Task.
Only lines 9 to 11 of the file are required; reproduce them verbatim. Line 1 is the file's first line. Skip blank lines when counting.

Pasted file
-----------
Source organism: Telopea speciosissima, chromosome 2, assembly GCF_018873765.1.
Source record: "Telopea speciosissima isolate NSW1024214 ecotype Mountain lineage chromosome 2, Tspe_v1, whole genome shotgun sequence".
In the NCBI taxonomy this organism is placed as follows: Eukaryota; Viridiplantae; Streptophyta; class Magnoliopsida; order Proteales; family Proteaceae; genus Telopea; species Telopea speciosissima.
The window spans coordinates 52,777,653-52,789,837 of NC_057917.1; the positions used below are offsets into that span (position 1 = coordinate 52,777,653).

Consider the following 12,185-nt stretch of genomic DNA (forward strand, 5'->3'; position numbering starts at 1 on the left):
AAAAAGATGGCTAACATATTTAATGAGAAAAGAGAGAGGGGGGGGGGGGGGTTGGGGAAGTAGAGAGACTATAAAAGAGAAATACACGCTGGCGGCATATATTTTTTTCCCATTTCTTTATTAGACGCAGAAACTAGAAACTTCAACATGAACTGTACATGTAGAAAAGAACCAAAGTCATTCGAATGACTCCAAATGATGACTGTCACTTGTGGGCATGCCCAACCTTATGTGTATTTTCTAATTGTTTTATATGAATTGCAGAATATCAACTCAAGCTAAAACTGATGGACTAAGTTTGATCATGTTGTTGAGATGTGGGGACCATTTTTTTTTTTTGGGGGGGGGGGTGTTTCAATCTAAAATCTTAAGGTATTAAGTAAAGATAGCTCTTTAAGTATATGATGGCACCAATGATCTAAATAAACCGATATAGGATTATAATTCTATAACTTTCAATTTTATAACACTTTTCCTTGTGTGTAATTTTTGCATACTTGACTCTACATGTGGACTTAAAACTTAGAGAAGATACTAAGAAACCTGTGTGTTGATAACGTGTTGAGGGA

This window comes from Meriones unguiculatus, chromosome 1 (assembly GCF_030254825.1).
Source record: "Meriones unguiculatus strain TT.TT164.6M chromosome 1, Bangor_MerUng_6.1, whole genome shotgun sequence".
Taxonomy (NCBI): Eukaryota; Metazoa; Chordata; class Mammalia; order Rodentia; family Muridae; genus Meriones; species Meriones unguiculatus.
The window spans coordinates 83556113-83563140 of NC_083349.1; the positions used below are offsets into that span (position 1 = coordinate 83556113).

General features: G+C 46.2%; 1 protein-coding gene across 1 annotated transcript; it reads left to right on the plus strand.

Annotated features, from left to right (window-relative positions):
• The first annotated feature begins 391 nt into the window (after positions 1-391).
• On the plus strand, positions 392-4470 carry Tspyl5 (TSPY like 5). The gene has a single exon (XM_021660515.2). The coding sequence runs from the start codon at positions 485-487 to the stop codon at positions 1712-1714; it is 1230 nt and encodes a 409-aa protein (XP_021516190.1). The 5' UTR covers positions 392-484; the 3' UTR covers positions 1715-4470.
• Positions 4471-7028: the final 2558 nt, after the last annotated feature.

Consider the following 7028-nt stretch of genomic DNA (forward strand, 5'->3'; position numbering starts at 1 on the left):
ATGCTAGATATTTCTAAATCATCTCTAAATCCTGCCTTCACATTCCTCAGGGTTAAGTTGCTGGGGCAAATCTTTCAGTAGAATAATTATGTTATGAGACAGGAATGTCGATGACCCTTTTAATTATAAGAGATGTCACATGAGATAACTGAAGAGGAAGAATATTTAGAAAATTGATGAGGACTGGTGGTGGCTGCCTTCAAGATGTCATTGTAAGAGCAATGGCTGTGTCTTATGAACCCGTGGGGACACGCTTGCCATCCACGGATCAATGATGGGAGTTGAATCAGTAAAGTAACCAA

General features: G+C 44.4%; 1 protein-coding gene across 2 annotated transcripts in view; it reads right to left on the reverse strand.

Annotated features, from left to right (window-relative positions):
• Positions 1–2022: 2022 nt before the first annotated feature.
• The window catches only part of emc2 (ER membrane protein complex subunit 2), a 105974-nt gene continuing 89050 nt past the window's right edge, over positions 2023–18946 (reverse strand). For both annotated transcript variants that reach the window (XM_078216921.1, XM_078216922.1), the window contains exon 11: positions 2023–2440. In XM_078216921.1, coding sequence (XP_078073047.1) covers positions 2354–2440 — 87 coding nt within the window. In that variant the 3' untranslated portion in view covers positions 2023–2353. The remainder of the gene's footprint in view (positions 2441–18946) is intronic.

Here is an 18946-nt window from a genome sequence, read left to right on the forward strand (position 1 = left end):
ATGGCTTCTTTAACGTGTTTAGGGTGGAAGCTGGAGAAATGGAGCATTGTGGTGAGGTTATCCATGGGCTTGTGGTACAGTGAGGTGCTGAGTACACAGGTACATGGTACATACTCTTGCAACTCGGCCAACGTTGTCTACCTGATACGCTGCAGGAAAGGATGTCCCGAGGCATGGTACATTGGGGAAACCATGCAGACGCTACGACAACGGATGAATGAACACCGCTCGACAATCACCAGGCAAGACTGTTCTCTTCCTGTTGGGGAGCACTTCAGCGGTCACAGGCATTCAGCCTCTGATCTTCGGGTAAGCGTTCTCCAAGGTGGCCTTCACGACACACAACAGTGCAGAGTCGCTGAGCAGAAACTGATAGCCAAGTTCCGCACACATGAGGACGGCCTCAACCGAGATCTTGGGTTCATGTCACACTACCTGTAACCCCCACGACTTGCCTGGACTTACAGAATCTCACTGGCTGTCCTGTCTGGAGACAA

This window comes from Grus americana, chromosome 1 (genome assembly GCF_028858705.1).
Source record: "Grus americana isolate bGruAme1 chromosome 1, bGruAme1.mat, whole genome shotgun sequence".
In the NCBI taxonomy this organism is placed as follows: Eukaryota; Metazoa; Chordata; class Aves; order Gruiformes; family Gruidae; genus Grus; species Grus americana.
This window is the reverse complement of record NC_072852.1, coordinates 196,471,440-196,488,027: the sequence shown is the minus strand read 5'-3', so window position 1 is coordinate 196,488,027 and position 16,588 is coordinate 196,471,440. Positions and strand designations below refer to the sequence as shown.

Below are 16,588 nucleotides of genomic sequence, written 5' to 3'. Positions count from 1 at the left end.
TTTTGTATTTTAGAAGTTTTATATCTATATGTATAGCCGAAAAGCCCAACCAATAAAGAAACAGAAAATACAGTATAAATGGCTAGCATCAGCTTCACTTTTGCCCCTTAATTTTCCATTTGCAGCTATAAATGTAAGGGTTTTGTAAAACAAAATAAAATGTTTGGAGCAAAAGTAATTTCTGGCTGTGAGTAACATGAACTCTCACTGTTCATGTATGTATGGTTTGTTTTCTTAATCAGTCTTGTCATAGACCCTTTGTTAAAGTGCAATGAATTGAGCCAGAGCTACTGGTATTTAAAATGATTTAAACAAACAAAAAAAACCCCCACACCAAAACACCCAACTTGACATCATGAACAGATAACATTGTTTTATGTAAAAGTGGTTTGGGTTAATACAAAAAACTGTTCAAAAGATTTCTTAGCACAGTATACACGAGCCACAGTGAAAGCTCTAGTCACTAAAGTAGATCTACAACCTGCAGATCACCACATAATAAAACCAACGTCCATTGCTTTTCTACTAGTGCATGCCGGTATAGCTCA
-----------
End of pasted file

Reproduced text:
Taxonomy (NCBI): Eukaryota; Metazoa; Chordata; class Mammalia; order Rodentia; family Muridae; genus Meriones; species Meriones unguiculatus.
The window spans coordinates 83556113-83563140 of NC_083349.1; the positions used below are offsets into that span (position 1 = coordinate 83556113).

General features: G+C 46.2%; 1 protein-coding gene across 1 annotated transcript; it reads left to right on the plus strand.